• Repair, covered under EPP, for failures due to defects in materials or workmanship. Managing repairs quickly with the right parts and by trained mechanics ensures the machine will be returned to working order if a failure occurs. Given modern telematics, early indications of failures and scheduling the repairs is much easier today than even five years ago.


  • Remanufacturing, commonplace for larger industrial equipment, resulting in a new machine warranty, at which point a new EPP is also available. Most large equipment is designed to be rebuilt, which is very efficient and can provide a machine or major component with the same life and durability as a new one.


  • Sustainability, a need for any company today, by promoting the responsible use of materials and lowering the negative impact on the environment. Data generated from a well-managed EPP will increase efficiency and productivity, including by finding more sustainable ways to use and re-use resources, specifically by enhancing the life of machines. There is less landfill waste and lower energy consumption through remanufacturing -- all of which contribute to lower emissions. See Figure 2 for an overview of Caterpillar's sustainability impacts associated with onsite customer support offerings from its most recent report.


  • Earnings, by utilizing a more sophisticated approach to risk management, the dealers and manufacturers can keep the revenue and earnings associated with EPP in their pocket.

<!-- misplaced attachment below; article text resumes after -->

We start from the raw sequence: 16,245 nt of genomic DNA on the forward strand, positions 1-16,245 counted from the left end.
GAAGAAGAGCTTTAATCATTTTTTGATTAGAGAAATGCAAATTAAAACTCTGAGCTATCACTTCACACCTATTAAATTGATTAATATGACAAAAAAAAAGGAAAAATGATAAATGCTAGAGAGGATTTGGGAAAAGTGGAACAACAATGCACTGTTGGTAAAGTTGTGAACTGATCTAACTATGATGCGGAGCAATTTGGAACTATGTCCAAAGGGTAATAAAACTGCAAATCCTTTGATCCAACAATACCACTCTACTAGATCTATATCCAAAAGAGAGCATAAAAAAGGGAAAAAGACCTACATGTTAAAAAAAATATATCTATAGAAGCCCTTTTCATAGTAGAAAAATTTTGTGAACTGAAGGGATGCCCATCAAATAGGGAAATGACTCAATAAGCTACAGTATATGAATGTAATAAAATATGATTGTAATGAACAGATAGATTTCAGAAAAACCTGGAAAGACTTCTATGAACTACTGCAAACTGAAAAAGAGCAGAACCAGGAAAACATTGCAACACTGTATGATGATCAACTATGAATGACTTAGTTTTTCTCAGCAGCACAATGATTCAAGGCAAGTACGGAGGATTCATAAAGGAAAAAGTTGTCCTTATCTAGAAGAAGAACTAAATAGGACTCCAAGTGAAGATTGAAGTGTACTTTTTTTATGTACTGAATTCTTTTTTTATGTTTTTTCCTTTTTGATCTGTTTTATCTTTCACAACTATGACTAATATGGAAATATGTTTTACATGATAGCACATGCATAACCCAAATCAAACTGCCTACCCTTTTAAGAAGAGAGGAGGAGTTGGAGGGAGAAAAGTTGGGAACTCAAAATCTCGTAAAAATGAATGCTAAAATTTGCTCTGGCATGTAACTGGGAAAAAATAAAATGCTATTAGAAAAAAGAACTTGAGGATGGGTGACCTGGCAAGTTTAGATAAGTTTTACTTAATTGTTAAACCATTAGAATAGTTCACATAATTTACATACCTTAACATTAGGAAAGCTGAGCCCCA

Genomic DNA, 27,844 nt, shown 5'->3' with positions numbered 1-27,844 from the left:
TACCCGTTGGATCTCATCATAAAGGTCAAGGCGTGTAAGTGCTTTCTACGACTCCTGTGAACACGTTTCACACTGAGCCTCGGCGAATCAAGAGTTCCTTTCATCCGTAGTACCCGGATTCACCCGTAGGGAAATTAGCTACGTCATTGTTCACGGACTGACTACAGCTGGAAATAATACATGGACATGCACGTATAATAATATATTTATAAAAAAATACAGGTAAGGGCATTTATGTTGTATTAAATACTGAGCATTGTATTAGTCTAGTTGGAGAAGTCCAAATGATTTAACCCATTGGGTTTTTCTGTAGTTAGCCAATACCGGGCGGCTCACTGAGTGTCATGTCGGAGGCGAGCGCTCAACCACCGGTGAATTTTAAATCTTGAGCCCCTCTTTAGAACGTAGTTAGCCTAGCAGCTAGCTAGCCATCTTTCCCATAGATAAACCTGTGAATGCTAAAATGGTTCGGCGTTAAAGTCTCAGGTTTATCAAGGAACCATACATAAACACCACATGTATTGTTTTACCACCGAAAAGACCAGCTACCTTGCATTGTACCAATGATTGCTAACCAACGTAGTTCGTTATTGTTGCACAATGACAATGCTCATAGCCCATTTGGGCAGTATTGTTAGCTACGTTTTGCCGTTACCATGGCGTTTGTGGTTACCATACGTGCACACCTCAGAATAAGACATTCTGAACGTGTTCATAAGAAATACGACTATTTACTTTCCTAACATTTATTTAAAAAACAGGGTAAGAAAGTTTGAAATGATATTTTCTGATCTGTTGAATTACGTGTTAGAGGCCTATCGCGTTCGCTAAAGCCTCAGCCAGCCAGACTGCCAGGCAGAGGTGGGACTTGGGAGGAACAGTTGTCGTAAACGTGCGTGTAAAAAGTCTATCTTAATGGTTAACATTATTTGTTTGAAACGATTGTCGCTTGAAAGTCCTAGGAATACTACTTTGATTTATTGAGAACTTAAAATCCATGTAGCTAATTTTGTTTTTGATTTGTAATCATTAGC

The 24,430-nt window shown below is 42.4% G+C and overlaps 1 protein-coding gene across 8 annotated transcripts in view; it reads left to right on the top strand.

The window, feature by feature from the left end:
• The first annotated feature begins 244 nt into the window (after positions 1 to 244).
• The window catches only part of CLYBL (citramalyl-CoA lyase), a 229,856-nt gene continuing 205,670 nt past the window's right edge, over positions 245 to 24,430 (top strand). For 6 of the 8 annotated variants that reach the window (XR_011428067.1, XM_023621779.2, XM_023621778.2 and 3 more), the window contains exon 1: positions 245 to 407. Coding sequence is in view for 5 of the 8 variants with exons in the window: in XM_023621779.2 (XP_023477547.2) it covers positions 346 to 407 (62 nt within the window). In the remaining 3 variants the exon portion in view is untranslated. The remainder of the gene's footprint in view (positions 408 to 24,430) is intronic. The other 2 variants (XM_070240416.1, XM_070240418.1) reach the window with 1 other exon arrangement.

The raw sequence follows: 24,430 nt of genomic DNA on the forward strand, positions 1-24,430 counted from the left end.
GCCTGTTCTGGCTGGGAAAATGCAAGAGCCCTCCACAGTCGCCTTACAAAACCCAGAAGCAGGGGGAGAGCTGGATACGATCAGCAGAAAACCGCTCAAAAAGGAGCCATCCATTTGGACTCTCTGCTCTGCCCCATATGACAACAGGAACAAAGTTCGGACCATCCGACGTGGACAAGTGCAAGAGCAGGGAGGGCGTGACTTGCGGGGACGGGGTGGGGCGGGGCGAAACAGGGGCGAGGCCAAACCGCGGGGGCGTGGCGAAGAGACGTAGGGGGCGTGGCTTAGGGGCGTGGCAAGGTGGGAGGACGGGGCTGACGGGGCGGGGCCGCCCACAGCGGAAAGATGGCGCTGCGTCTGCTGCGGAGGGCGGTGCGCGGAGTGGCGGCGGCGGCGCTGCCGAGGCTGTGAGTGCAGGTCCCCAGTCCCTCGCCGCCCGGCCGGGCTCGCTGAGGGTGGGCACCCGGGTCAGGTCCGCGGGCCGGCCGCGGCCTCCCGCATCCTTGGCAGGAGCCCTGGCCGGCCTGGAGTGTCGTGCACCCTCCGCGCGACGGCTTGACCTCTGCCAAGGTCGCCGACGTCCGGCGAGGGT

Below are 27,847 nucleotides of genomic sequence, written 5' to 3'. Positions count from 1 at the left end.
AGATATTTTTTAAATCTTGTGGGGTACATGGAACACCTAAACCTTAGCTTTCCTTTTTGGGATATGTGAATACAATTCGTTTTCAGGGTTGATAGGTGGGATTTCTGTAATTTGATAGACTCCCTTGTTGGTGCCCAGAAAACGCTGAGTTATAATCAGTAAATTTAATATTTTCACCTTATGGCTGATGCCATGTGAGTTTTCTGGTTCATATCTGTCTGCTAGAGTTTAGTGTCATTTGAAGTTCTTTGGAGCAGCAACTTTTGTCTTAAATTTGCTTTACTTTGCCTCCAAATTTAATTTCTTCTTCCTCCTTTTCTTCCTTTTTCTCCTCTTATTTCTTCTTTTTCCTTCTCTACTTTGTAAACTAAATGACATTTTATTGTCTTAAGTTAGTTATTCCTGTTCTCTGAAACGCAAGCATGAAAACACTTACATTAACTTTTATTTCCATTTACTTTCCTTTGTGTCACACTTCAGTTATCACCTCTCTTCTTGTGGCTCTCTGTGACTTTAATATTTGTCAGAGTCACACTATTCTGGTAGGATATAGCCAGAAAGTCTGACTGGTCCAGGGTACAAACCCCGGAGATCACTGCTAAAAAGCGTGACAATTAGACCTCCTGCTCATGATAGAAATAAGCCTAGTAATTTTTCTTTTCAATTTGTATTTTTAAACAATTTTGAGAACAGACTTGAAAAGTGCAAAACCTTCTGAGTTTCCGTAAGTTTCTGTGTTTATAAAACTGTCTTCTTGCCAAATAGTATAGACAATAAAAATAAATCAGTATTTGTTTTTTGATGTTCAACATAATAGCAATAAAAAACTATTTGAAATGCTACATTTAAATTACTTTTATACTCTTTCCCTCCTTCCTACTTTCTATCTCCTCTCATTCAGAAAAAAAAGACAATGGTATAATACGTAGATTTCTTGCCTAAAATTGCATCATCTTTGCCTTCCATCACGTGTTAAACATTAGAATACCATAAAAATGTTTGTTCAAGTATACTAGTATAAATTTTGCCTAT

Figure 2
Caterpillar Sustainability Overview

Figure 2


To further break down the value in extended protection plans and show how risk management can create a circulate economy, see below.

Higher Returns for Dealer

For the dealers, extended protection plans lock in revenue from parts and service, including by guaranteeing revenue from product support.

These protection programs achieve these gains through predictive analytics. Data is critical for success. It is a key element of the process of establishing extended protection plans and integrated risk management solutions. Dealers need to know when the equipment will have failures, so that they can make sure the parts are available in the territory where the equipment is located. Data will drive and support this effort, and longer-term extended protection plans are at the core of gathering this data. The data collected via the extended protection plan can be relayed to the original equipment manufacturer who may ultimately use this valuable data to redesign the product.

Additionally, extended protection plans can increase the resale value of well-maintained products.

Lastly, they strengthen customer loyalty.

With Alexander & Preston embedded in their organizations managing the EPP programs, dealers and manufactures can focus on their core competencies: sales, repairs, and customer support. Warranty and extended protection plans are often not given the attention they deserve. But once they are recognized, the value of a well-run EPP program absolutely increases loyalty. Customers can rely on their dealer, and the dealer can rely on their customers to call when something happens.

Better Customer Experience

Meanwhile, for customers, extended protection plans lower owning and operating costs, and increase machine uptime following repairs.

Oftentimes, extended protection plans result in increased trade-in value of equipment.